Adolescence is a critical period in life for adopting health behaviors, and these adopted health behaviors most probably track into adulthood [1–4]. Hence, understanding health behavior in adolescents is very important. It is well known that many adolescents in Germany do not meet the current physical activity recommendations, spend much time using electronic media, and eat too much processed meat and sweets and not enough vegetables and fruit compared to current recommendations [5–7]. Activity level and dietary habits have been recognized as key aspects of lifestyle that influence the risk for chronic diseases such as cardiovascular disease, diabetes, obesity, cancer and depression [8–10]. Hence, promoting a healthy lifestyle systematically, especially during adolescence is critical. However, primary prevention programs can only be implemented effectively if the specific characteristics of the target group are known. For instance, Carr stated that “there is a need for clearer definitions of target groups, their characteristics and particular needs” . Because previous studies mainly focused on each one of the different health-related behaviors separately , currently little is known about the co-occurrence of these health-related behaviors.
The approach of clustering of health-related behaviors is based on the concept of health-related lifestyles  which originates from the work of Max Weber (1922) . Health-related lifestyles comprise a person’s health-related behaviors, health-related attitudes and their socio-structural context. Cockerham  defined “health lifestyles” as “collective patterns of health-related behavior based on choices from options available to people according to their life chances”. Because it is assumed that a person’s health-related lifestyle is a composition of individual choices and social conditions , it is important to consider not only behavior patterns but also their socio-demographic correlates. This approach can be used to identify and precisely describe clusters of different behavior patterns.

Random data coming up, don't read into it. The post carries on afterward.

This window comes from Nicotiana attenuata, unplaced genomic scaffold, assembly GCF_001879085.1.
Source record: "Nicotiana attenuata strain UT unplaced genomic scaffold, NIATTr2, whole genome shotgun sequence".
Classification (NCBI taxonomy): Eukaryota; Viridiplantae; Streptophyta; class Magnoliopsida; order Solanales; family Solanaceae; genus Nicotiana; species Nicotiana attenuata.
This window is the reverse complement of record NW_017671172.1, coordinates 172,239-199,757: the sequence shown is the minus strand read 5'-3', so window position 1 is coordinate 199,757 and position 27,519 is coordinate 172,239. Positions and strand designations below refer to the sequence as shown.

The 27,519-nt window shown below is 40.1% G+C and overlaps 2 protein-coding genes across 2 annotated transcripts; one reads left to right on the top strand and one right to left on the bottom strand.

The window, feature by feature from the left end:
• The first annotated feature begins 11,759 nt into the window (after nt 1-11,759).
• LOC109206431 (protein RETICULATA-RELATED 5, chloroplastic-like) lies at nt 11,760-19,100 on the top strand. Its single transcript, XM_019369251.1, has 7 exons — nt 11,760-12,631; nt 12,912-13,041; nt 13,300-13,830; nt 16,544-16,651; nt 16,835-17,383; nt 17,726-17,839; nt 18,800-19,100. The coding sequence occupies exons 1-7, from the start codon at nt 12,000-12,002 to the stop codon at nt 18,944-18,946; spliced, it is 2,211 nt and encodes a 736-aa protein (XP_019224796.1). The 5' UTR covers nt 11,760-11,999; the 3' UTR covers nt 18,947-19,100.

To date, only few studies aimed to identify typical health-related behavior patterns and their association with socio-structural variables in adolescents [12, 16–24]. While most studies identified three to seven clusters, these studies included different health-related behaviors in their analyses (e.g. tobacco use, dental care, alcohol consumption, playing sports with parents, sleep duration, doing homework), and hence the results of these studies are not comparable. Some of these studies focused on energy balance-related behaviors (amongst others) [12, 16, 20–24] and partly examined the association with overweight. Further, Ottevaere et al.  focused on physical activity, sedentariness and dietary behavior in European adolescents and identified five clusters representing typical behavior patterns with different overweight prevalence. Moreover, to date limited information is available on health-related behavior patterns in German adolescents’. All previous German studies were based on regionally restricted samples [25–27].
The aims of the study were (a) to identify typical health-related behavior patterns in German adolescents focusing on physical activity, media use and dietary behavior; (b) to describe the socio-demographic correlates of the identified clusters and (c) to study their association with overweight.